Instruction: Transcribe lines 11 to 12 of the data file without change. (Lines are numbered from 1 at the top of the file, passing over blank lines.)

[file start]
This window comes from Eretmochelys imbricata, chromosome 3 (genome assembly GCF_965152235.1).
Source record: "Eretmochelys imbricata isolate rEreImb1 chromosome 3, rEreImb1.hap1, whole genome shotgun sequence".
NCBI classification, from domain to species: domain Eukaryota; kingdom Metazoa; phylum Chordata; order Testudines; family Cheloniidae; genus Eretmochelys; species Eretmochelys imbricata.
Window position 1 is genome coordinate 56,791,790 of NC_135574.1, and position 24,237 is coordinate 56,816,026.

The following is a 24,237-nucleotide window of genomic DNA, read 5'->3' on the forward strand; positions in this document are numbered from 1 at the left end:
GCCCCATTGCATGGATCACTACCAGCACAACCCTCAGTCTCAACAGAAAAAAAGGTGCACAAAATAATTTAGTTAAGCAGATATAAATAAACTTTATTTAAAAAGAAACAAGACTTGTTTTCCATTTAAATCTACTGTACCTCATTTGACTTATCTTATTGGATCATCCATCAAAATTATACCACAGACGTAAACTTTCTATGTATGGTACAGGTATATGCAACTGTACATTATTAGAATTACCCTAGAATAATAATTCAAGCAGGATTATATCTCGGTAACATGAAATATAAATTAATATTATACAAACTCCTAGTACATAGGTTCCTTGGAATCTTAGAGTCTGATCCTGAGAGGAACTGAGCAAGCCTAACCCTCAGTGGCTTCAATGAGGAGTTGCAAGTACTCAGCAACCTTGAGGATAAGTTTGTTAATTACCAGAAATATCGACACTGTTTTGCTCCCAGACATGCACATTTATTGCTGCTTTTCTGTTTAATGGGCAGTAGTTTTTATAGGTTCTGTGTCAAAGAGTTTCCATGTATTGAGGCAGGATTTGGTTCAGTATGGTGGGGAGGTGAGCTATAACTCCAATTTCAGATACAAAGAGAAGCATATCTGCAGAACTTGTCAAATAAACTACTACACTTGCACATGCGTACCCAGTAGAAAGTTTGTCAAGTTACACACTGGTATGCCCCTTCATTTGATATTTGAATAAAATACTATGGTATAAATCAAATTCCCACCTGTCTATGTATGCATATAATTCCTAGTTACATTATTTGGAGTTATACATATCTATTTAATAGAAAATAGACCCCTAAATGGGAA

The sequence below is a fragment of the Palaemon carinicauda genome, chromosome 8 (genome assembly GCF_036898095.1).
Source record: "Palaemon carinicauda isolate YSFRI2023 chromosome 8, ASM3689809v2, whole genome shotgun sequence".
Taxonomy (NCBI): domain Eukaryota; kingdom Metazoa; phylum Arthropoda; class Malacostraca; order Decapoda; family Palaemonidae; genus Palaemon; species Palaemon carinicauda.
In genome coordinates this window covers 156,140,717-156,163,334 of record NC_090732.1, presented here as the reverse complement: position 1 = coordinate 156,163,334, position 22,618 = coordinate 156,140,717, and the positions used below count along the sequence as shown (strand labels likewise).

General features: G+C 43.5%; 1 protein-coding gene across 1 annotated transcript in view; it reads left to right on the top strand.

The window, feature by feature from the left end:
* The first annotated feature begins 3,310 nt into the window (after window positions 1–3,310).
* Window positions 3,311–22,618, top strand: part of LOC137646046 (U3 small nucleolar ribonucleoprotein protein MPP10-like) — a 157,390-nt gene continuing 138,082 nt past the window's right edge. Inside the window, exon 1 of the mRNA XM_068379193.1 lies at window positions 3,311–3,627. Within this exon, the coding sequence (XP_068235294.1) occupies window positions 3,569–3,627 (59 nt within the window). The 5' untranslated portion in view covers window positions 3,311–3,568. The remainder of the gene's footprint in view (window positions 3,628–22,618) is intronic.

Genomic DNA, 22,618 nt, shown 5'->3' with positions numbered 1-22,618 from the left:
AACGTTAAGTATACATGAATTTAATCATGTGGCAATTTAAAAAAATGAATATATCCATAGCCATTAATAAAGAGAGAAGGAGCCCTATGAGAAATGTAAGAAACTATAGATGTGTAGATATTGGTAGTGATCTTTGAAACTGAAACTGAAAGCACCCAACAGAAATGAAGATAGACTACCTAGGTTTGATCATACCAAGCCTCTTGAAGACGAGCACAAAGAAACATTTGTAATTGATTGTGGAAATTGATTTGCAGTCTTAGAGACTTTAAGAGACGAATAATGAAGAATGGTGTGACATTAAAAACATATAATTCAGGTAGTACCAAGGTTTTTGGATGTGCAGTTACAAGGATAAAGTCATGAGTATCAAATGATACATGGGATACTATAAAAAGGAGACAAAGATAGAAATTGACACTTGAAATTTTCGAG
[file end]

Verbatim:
General features: G+C 43.5%; 1 protein-coding gene across 1 annotated transcript in view; it reads left to right on the top strand.

The window, feature by feature from the left end: